We have been clear during this campaign in terms of the case
we have been making to the British public.
Our case is about democracy, taking back control,
when it comes to decision-making, away from those institutions
of the European Union and putting power back in the hands
The campaign teams know that with just a few days to go,
there is a limit to the impact facts and figures will have.
They are now appealing to emotion, to people's sense of national
identity, to what they see as the UK's place in the world
and that is why the tone is so important.
And as this turbulent campaign takes off again for its crucial,
final push, some fear of what has been said by both sides
would be forgotten, even after Thursday's vote.
British Prime Minister David Cameron has told the BBC he won't hold back
He insisted he'd fought a positive campaign, despite
On the campaign trail on Monday, he said he didn't want to wake up
on Friday having not warned people of the risks, as our Political
It's easier to get around when police motorbikes clear the way.
But the Prime Minister's path has not been as smooth
It's a race helped by some Labour faces.
Does he have any time he can repeat the mantras?
I think we put a very clear argument, a positive argument
There's nothing more positive than having a strong
economy and more jobs, and that's the heart of our case.
But has it been positive to tell pensioners they might
To say that the leader of so-called Islamic State would be happy
if we used our democratic right to leave?
I don't want to be the Prime Minister who wakes up on 24th June,
having not warned people of the risks of leaving
Do you think this debate has gone too far?
You've been calling colleagues liars.
Today we have Nigel Farage accusing you of using the terrible death
I would defend the points I've made about the Leave campaign's leaflets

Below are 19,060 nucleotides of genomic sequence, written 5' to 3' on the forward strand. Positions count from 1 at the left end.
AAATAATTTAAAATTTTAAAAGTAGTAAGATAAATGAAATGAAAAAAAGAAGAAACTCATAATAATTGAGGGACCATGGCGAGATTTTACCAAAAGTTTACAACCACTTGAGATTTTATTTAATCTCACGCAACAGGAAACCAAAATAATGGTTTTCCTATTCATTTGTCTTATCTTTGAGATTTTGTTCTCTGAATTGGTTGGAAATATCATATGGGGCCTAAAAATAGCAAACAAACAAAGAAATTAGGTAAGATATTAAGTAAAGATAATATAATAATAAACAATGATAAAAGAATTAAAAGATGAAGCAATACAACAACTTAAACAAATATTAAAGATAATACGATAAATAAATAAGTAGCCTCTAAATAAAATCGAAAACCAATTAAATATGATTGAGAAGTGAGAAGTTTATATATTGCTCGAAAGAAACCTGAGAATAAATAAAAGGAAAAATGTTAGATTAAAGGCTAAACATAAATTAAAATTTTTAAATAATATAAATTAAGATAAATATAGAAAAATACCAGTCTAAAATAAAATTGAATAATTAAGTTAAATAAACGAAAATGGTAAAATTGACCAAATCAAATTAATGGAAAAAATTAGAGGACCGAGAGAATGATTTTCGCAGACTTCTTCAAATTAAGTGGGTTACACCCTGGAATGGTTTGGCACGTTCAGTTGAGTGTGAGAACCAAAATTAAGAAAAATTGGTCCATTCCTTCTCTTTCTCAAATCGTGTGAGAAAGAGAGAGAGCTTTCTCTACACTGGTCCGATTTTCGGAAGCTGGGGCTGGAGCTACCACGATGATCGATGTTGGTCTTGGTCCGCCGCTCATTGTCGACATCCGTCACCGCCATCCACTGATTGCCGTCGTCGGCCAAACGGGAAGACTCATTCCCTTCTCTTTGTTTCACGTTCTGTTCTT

because I'm very concerned people are being asked to leave
the European Union and the single market, costing jobs,
and they are being asked to do that on the basis of some
He is not so keen to sell you a car but very keen to sell
you the single market, with this going from one factory,
to another, to another, and then going around the Continent.
The question you are being asked, stay or go, is not just
Even in the EU, we can't put a cap on immigration.
But we can make sure people are free to go and work in France, Germany,
Italy, and EU nationals are able to come and work here,
If people come here and can't support themselves, we can ask
But it is true to say if somebody doesn't break the law
and they are not making a claim on the state,
they can come here in as many numbers as they want
from the EU, we cannot limit it?
There are 2 million Britons who live abroad and whose
If Europeans want to come and live here, they can.
And let's celebrate that there are 50,000 EU nationals working
Do you wish you had made a more positive case for immigration?
I feel we have made a positive case for our country being in.
This last dash is for his future, too.
Every mile and every minute still matters.
This is about our future, our families' futures.
If we walk out of that exit door, there is no way back in.